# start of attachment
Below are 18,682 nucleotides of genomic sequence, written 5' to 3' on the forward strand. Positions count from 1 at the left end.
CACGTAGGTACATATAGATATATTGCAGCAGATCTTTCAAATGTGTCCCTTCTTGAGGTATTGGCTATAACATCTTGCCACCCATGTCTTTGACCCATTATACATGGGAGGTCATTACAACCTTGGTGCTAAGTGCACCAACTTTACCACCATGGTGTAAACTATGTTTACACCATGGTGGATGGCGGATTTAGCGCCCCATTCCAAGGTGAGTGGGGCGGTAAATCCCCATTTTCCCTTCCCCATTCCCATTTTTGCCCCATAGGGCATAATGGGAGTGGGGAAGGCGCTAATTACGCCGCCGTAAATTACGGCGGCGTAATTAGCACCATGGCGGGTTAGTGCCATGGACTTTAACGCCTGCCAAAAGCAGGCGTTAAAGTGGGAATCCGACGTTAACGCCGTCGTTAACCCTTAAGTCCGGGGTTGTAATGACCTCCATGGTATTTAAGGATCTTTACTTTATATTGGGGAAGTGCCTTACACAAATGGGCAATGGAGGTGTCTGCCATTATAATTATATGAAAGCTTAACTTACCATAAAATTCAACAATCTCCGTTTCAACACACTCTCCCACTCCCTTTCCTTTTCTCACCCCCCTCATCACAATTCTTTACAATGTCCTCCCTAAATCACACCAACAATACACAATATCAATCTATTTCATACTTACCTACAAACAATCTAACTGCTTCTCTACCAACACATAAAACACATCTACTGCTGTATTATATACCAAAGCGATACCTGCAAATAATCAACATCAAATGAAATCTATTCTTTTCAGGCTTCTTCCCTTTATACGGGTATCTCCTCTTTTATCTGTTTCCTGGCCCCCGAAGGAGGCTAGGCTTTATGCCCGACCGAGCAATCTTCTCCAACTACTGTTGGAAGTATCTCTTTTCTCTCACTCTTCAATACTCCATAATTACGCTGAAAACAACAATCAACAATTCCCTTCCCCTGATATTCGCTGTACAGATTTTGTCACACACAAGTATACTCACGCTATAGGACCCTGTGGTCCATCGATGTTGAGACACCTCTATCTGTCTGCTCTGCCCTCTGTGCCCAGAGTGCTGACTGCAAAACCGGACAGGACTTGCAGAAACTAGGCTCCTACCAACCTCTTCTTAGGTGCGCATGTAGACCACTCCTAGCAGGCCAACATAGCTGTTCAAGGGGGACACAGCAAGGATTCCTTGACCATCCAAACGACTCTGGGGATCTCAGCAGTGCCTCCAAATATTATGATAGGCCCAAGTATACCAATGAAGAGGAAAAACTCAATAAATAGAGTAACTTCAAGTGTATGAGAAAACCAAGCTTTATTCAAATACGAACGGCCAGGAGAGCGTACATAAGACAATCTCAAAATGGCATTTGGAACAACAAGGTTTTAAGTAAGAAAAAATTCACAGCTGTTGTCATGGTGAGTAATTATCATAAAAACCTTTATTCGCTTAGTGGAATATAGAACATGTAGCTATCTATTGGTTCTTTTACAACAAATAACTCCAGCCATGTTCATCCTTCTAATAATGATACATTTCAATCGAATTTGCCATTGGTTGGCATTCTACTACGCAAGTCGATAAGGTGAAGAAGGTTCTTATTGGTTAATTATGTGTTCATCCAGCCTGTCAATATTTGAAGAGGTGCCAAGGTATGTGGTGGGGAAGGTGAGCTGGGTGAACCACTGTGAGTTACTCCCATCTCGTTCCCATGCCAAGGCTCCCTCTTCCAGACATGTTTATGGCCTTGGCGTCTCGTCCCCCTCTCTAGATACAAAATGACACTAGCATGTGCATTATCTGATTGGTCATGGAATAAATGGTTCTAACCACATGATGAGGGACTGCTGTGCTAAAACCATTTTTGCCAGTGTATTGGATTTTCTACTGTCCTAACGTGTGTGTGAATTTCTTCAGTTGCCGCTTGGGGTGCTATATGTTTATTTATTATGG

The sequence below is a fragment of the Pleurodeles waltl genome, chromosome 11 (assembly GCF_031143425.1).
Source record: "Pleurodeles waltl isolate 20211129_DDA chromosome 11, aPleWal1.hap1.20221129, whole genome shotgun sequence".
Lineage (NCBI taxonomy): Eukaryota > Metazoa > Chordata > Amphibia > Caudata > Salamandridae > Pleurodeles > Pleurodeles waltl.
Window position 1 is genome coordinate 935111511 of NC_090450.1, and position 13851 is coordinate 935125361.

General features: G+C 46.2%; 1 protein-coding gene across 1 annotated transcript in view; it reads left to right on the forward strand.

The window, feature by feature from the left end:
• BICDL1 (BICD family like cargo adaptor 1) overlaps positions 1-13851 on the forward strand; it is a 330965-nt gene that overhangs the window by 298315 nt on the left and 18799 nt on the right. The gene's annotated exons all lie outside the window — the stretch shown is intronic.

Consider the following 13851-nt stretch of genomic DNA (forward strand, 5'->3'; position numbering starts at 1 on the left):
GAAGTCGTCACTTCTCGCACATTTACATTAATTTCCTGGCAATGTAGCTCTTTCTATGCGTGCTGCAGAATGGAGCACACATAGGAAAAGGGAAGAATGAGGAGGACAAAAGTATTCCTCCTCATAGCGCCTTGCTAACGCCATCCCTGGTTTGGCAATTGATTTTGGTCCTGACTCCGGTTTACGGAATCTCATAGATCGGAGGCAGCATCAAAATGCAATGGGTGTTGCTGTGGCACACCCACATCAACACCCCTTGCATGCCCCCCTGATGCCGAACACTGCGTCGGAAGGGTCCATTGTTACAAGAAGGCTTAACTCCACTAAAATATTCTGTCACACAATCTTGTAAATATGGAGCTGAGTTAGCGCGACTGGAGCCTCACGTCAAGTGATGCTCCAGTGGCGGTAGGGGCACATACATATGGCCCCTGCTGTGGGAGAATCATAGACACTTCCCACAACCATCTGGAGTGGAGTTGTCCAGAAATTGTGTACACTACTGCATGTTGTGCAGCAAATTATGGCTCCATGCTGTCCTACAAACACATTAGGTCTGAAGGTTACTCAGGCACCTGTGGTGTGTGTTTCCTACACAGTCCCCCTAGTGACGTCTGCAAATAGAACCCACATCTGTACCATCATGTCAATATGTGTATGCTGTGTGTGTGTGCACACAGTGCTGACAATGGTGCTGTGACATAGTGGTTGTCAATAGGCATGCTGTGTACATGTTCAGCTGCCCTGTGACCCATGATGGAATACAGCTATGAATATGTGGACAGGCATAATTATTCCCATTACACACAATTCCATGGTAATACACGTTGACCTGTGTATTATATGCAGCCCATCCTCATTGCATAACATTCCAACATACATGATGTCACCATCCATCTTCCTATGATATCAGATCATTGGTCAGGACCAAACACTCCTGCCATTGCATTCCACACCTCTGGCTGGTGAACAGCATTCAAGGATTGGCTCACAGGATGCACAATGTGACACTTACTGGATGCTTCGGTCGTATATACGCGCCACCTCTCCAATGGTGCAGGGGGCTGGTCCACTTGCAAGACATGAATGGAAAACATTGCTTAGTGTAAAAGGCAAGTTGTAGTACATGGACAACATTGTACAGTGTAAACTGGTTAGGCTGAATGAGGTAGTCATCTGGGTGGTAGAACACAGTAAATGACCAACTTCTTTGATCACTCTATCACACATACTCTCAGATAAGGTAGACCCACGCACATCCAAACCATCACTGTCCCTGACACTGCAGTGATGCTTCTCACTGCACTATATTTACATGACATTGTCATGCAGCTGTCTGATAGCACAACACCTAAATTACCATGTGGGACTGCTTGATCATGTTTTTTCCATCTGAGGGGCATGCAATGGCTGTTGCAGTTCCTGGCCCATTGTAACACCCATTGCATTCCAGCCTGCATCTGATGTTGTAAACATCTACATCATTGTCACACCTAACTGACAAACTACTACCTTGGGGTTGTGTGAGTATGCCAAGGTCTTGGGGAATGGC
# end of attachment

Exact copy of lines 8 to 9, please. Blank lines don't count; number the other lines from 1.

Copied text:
The window, feature by feature from the left end:
• BICDL1 (BICD family like cargo adaptor 1) overlaps positions 1-13851 on the forward strand; it is a 330965-nt gene that overhangs the window by 298315 nt on the left and 18799 nt on the right. The gene's annotated exons all lie outside the window — the stretch shown is intronic.